A few weeks later, after scheduling his classes, we were walked down to the Office of Disability Resources (ODR) to meet his advisor. This would be a first for the university, a dual-enrolled student using the ODR, we were told, with a smile and not a small amount of enthusiasm. I could hardly believe it. Two grade schools had met him with doubt of the validity of his gifts and his disabilities, despite reason, pleading, paperwork, and repeated meetings. This place — this college — was ready to help as soon as we presented ourselves.

Well, not only ourselves. We’d brought the latest evaluation from his psychologist, complete with diagnoses and specific recommendations. We had ACT scores and more, hoping that the high scores on those measures wouldn’t negate the very real challenges my son faces. My son and I were both nervous. Me because I’d failed every previous attempt to advocate for him. Him because he was sitting in a college advisor’s office and was not yet 15, plus he felt that somehow his disabilities negated his intelligence. Being twice-exceptional is quite the head game.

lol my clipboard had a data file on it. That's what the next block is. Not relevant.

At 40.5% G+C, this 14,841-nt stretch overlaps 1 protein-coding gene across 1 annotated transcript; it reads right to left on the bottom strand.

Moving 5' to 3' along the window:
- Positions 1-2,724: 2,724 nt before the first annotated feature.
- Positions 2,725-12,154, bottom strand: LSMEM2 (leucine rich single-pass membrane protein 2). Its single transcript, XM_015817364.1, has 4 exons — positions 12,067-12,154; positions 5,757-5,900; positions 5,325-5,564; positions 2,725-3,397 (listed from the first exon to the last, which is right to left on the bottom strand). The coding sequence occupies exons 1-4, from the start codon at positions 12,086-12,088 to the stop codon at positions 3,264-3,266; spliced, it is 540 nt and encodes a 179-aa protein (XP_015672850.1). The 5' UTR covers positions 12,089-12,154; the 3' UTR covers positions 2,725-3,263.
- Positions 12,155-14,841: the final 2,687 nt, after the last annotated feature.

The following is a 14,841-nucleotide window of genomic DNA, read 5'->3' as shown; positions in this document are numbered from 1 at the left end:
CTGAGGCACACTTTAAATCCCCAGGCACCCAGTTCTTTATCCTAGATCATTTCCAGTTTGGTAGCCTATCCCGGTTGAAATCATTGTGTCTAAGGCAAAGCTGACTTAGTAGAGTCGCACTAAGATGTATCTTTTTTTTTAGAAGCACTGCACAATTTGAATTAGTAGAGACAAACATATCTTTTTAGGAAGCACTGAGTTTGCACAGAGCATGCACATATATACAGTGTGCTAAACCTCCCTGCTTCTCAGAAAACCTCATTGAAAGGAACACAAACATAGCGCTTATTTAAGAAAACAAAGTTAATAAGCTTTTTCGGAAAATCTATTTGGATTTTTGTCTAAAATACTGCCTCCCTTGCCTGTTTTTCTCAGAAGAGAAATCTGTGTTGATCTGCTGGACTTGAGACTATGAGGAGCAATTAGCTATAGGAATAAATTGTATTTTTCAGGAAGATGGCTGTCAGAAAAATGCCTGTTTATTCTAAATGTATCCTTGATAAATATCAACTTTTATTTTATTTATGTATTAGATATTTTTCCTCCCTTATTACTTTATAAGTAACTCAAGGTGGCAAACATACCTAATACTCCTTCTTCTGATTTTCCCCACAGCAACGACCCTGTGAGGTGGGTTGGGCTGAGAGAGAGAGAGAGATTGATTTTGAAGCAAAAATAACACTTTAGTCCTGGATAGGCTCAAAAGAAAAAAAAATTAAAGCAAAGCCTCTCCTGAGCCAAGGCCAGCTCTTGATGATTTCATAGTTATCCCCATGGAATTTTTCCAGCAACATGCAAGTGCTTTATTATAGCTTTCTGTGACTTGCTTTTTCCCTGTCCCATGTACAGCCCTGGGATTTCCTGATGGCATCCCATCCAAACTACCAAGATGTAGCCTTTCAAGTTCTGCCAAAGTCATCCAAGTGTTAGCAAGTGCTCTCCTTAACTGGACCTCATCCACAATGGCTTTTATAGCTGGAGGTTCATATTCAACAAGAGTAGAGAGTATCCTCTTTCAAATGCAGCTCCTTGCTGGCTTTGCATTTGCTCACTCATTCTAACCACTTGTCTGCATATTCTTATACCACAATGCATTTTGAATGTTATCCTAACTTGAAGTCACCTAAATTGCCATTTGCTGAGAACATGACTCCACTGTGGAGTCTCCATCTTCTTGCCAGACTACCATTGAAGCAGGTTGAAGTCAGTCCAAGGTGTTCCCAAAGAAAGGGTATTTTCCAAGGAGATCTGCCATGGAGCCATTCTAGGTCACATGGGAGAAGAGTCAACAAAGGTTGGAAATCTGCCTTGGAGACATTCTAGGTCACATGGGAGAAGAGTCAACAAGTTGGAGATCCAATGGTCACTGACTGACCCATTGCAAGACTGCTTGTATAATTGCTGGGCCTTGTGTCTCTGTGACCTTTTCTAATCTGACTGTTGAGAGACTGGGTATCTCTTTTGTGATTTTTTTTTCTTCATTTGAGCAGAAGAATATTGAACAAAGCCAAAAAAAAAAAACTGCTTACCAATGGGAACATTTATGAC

The rest was easy. The advisor chatted with both of us, getting a feel for what worked and didn’t work for my son. Note taking was the biggest concern. Dysgraphia affects the ability to write by hand but also the ability to organize thoughts. Note taking in college classes require a rapid hand and an ease with sorting out what is relevant and noteworthy from what is just interesting. It requires constant focus, which in these classes, meant attending for up to three hours at a time. Note taking is his greatest nemesis.

And the box was checked for a note taker. A paid — by the university– note taker chosen by the ODR was available. This service could be done anonymously or more openly, with carbon copy notes either handed over after class, sent via email, or placed in a numbered box in the office.  If the first one didn’t work out, a replacement would be provided. Either way, a student already in the class would provide him with notes. I exhaled again.

What else did he need? Quiet testing? Okay. Time-and-a-half for testing? Just in case. Keyboard for testing anything longer than a single-word answer? Definitely. Permission to use a laptop during class for in-class writing assignments? Yes.  We were handed the list of possible accommodations to consider, encouraged to take what might be needed. It was overwhelming. And encouraging.